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Associate Professor of Anaesthesia, Harvard Medical School
Anesthesia, Critical Care & Pain Medicine
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View my most recent publications at PubMed
The latest study from a Massachusetts General Hospital/Massachusetts Institute of Technology team investigating the mechanisms underlying general anesthesia finds that stimulating a specific group of neurons in mice produces signs of arousal even as the animals continue to receive the anesthetic drug isoflurane.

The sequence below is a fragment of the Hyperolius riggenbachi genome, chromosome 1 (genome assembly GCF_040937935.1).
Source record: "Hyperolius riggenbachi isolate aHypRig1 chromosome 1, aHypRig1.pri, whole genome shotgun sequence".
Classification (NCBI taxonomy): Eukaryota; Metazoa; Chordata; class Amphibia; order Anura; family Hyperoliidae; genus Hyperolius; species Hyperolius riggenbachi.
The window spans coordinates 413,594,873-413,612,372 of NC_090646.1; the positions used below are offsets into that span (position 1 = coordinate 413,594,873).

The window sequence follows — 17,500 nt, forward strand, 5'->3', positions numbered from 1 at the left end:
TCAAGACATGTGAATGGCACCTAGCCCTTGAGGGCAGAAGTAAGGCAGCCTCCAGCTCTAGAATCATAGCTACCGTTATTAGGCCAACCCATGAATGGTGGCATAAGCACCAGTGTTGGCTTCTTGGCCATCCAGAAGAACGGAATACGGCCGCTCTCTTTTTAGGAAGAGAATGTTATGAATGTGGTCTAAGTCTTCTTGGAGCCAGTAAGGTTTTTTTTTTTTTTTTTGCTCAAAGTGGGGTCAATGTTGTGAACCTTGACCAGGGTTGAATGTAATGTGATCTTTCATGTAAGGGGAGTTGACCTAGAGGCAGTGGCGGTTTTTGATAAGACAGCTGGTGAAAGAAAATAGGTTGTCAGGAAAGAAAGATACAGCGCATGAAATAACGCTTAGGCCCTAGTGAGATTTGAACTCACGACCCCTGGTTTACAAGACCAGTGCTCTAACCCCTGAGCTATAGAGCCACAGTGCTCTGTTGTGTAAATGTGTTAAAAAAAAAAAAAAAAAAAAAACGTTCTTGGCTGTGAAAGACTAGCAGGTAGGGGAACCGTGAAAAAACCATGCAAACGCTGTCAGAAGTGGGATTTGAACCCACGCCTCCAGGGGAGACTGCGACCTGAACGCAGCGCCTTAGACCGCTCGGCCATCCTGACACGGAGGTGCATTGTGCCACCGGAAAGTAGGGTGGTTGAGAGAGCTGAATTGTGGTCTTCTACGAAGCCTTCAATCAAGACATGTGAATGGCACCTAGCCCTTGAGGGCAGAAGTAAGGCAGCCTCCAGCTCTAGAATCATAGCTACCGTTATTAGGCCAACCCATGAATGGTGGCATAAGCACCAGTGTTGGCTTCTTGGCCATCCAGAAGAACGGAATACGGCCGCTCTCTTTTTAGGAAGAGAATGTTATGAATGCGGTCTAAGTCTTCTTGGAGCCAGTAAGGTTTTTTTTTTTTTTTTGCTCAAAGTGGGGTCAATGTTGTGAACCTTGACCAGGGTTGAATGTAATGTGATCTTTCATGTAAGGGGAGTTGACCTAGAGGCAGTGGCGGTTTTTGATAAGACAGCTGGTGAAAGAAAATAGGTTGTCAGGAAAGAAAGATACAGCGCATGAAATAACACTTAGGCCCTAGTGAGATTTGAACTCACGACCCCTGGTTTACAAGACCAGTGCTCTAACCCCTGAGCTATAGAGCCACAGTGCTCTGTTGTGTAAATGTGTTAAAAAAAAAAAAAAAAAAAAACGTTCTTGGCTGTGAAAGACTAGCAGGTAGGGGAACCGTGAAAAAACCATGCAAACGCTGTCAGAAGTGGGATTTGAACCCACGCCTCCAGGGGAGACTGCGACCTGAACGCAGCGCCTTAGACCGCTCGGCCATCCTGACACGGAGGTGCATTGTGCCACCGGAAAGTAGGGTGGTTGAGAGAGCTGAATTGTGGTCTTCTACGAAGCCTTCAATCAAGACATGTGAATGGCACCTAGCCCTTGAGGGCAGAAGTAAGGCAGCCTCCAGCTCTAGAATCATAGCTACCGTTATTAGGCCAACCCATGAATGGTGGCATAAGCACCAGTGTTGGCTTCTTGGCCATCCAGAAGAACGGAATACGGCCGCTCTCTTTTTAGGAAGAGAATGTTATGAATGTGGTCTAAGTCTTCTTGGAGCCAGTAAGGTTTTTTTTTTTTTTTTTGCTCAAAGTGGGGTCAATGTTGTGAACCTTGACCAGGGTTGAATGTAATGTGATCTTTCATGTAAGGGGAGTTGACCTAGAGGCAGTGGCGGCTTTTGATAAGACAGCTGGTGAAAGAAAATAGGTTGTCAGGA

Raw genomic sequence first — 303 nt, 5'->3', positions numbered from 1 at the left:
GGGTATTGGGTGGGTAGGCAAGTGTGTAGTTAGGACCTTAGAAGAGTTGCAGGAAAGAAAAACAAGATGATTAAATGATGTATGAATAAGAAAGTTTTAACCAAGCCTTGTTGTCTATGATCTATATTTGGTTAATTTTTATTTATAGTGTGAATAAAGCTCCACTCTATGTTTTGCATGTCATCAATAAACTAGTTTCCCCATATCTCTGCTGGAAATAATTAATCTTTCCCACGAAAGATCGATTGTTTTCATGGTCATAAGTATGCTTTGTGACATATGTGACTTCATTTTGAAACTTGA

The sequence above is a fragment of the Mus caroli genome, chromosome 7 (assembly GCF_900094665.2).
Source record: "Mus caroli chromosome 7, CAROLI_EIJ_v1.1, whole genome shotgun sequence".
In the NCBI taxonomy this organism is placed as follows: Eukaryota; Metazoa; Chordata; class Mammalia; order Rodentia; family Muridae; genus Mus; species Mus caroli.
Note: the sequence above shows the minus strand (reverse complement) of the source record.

Stimulating one of two dopamine-producing regions in the brain was able to arouse animals receiving general anesthesia with either isoflurane or propofol.
The ability of the commonly used stimulant methylphenidate (Ritalin) to speed recovery from general anesthesia appears to apply both to the inhaled gas isoflurane, as previously reported, and to the intravenous drug propofol.
Administration of the commonly used stimulant drug methylphenidate was able to speed recovery from general anesthesia in an animal study conducted at MGH. The report is the first demonstration in mammals of what could be a safe and effective way to induce arousal from general anesthesia.
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